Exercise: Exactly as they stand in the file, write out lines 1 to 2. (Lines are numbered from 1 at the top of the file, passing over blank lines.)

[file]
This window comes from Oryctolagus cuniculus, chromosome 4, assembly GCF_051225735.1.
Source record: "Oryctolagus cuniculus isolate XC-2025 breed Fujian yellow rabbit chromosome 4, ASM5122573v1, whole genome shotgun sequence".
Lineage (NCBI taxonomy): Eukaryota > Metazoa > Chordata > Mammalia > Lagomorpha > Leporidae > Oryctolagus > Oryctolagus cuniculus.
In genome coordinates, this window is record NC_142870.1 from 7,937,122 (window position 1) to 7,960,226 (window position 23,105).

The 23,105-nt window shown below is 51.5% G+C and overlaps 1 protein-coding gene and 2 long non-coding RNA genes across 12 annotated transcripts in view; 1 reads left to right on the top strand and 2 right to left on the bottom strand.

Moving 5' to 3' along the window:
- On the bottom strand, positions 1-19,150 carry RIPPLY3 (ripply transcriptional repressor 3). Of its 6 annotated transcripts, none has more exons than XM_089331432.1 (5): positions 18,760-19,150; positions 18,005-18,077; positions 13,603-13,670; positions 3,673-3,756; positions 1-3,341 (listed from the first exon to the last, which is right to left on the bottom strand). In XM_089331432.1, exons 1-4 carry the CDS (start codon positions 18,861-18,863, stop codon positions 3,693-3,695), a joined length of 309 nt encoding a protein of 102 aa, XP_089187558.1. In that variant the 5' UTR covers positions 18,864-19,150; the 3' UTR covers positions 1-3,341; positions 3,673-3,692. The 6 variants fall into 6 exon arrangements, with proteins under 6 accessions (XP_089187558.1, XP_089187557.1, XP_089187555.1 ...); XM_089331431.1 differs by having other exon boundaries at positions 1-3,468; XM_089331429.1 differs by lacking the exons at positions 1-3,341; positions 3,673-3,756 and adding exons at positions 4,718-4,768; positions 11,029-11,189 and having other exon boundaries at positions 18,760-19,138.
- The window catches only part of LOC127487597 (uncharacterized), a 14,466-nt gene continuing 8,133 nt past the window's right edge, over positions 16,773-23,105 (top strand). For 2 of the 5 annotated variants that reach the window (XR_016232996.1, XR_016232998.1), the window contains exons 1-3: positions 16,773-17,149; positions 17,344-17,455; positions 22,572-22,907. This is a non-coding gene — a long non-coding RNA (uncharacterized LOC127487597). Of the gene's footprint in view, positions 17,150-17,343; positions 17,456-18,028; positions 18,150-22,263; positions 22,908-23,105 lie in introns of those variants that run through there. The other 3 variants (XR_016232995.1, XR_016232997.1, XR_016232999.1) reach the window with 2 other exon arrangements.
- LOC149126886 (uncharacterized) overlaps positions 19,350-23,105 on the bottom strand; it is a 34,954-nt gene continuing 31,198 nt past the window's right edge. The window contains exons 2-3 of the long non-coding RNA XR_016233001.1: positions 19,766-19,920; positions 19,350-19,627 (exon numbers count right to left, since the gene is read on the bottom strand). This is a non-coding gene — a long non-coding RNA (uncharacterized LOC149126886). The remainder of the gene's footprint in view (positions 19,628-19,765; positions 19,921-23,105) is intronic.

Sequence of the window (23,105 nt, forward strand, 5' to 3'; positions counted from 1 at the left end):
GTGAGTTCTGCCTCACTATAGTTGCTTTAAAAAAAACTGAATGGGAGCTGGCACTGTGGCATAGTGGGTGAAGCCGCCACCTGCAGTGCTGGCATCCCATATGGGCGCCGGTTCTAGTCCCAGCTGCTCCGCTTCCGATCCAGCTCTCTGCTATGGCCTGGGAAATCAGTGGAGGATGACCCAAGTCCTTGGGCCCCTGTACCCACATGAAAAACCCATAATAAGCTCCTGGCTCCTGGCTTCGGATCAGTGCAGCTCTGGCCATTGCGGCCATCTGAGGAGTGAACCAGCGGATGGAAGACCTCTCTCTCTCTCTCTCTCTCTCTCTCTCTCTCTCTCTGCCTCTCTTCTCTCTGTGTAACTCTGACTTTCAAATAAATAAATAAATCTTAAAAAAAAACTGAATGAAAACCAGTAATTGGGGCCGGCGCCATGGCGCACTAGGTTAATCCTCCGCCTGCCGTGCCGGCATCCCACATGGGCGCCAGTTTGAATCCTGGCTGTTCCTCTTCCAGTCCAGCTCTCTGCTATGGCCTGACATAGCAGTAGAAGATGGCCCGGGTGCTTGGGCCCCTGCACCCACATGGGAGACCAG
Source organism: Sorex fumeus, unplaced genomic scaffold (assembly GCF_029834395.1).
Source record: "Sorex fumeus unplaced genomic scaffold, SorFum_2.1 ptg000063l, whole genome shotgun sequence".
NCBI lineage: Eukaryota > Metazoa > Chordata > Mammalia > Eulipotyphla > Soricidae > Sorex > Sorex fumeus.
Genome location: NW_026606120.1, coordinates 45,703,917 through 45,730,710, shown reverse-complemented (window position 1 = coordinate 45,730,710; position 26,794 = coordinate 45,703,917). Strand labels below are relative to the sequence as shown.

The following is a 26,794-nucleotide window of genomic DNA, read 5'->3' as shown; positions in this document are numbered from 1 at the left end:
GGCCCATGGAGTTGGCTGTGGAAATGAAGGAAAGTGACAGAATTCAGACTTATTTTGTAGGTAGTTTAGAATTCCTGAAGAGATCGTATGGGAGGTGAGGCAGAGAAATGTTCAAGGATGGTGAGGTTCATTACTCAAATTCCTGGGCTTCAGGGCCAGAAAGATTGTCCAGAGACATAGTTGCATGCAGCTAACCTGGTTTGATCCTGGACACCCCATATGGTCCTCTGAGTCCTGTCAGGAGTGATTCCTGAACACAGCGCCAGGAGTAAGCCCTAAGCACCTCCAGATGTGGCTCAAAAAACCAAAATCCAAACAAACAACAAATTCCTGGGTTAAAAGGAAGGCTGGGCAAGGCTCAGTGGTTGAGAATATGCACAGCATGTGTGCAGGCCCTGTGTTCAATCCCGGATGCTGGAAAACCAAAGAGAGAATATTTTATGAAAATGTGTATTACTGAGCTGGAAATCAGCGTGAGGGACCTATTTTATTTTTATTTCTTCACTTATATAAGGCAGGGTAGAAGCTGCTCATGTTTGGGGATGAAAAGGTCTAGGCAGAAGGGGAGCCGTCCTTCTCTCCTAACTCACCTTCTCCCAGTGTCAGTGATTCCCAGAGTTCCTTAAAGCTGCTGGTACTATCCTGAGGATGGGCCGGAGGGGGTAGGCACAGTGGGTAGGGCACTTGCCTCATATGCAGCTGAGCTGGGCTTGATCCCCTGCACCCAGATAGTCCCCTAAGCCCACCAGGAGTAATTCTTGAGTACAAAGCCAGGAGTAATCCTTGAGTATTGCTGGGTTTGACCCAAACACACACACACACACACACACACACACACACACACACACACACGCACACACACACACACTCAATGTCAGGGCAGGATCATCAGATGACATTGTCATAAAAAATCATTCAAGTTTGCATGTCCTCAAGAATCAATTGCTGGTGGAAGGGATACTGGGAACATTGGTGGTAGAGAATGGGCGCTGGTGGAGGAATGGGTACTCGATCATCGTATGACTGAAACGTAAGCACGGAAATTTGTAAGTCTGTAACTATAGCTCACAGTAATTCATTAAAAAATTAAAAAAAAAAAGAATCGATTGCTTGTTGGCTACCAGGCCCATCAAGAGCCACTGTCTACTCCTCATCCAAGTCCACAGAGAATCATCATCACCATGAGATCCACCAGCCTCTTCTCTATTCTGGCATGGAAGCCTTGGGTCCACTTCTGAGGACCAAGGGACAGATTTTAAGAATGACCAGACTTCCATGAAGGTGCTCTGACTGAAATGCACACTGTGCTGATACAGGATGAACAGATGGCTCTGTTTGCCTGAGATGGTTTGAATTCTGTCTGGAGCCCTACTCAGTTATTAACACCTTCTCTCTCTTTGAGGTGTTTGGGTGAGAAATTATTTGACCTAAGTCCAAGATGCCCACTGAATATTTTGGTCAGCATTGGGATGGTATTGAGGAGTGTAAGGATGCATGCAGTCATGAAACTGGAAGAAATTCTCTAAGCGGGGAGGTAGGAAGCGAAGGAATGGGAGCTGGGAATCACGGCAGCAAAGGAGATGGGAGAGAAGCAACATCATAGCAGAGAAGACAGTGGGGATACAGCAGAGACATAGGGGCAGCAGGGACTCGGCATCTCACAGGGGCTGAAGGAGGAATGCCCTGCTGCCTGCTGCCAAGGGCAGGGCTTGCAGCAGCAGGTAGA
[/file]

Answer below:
This window comes from Oryctolagus cuniculus, chromosome 4, assembly GCF_051225735.1.
Source record: "Oryctolagus cuniculus isolate XC-2025 breed Fujian yellow rabbit chromosome 4, ASM5122573v1, whole genome shotgun sequence".